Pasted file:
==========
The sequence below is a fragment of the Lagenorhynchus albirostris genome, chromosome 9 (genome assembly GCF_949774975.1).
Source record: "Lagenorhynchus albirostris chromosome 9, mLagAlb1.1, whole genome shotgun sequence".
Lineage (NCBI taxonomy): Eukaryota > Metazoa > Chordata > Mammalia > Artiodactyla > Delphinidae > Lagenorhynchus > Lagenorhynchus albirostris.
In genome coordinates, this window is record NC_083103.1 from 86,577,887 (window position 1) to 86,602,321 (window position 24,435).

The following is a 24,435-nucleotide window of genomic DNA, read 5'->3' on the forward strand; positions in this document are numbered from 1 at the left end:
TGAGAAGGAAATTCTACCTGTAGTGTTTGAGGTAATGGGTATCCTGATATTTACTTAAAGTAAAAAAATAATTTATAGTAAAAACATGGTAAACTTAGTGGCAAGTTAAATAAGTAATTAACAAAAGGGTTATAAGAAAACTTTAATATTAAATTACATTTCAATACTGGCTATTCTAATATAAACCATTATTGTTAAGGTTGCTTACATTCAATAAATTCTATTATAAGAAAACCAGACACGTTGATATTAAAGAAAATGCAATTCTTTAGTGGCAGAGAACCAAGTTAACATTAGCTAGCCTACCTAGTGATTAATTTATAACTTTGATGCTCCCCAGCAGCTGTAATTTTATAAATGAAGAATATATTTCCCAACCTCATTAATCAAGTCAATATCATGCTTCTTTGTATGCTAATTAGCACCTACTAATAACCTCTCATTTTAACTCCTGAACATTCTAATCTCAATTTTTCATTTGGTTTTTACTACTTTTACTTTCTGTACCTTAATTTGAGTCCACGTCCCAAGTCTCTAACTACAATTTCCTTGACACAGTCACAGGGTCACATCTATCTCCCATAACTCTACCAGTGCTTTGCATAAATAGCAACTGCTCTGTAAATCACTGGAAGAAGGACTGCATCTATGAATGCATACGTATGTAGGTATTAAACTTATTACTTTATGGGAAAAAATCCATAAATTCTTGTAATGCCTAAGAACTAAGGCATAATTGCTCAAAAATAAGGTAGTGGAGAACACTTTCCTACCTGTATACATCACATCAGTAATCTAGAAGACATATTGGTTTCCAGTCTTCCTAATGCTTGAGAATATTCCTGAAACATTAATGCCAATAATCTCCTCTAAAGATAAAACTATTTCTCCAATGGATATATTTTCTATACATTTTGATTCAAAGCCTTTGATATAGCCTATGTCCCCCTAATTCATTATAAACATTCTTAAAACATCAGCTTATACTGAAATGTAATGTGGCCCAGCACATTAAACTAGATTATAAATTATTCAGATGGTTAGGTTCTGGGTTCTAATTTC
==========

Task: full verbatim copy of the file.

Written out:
The sequence below is a fragment of the Lagenorhynchus albirostris genome, chromosome 9 (genome assembly GCF_949774975.1).
Source record: "Lagenorhynchus albirostris chromosome 9, mLagAlb1.1, whole genome shotgun sequence".
Lineage (NCBI taxonomy): Eukaryota > Metazoa > Chordata > Mammalia > Artiodactyla > Delphinidae > Lagenorhynchus > Lagenorhynchus albirostris.
In genome coordinates, this window is record NC_083103.1 from 86,577,887 (window position 1) to 86,602,321 (window position 24,435).

The following is a 24,435-nucleotide window of genomic DNA, read 5'->3' on the forward strand; positions in this document are numbered from 1 at the left end:
TGAGAAGGAAATTCTACCTGTAGTGTTTGAGGTAATGGGTATCCTGATATTTACTTAAAGTAAAAAAATAATTTATAGTAAAAACATGGTAAACTTAGTGGCAAGTTAAATAAGTAATTAACAAAAGGGTTATAAGAAAACTTTAATATTAAATTACATTTCAATACTGGCTATTCTAATATAAACCATTATTGTTAAGGTTGCTTACATTCAATAAATTCTATTATAAGAAAACCAGACACGTTGATATTAAAGAAAATGCAATTCTTTAGTGGCAGAGAACCAAGTTAACATTAGCTAGCCTACCTAGTGATTAATTTATAACTTTGATGCTCCCCAGCAGCTGTAATTTTATAAATGAAGAATATATTTCCCAACCTCATTAATCAAGTCAATATCATGCTTCTTTGTATGCTAATTAGCACCTACTAATAACCTCTCATTTTAACTCCTGAACATTCTAATCTCAATTTTTCATTTGGTTTTTACTACTTTTACTTTCTGTACCTTAATTTGAGTCCACGTCCCAAGTCTCTAACTACAATTTCCTTGACACAGTCACAGGGTCACATCTATCTCCCATAACTCTACCAGTGCTTTGCATAAATAGCAACTGCTCTGTAAATCACTGGAAGAAGGACTGCATCTATGAATGCATACGTATGTAGGTATTAAACTTATTACTTTATGGGAAAAAATCCATAAATTCTTGTAATGCCTAAGAACTAAGGCATAATTGCTCAAAAATAAGGTAGTGGAGAACACTTTCCTACCTGTATACATCACATCAGTAATCTAGAAGACATATTGGTTTCCAGTCTTCCTAATGCTTGAGAATATTCCTGAAACATTAATGCCAATAATCTCCTCTAAAGATAAAACTATTTCTCCAATGGATATATTTTCTATACATTTTGATTCAAAGCCTTTGATATAGCCTATGTCCCCCTAATTCATTATAAACATTCTTAAAACATCAGCTTATACTGAAATGTAATGTGGCCCAGCACATTAAACTAGATTATAAATTATTCAGATGGTTAGGTTCTGGGTTCTAATTTC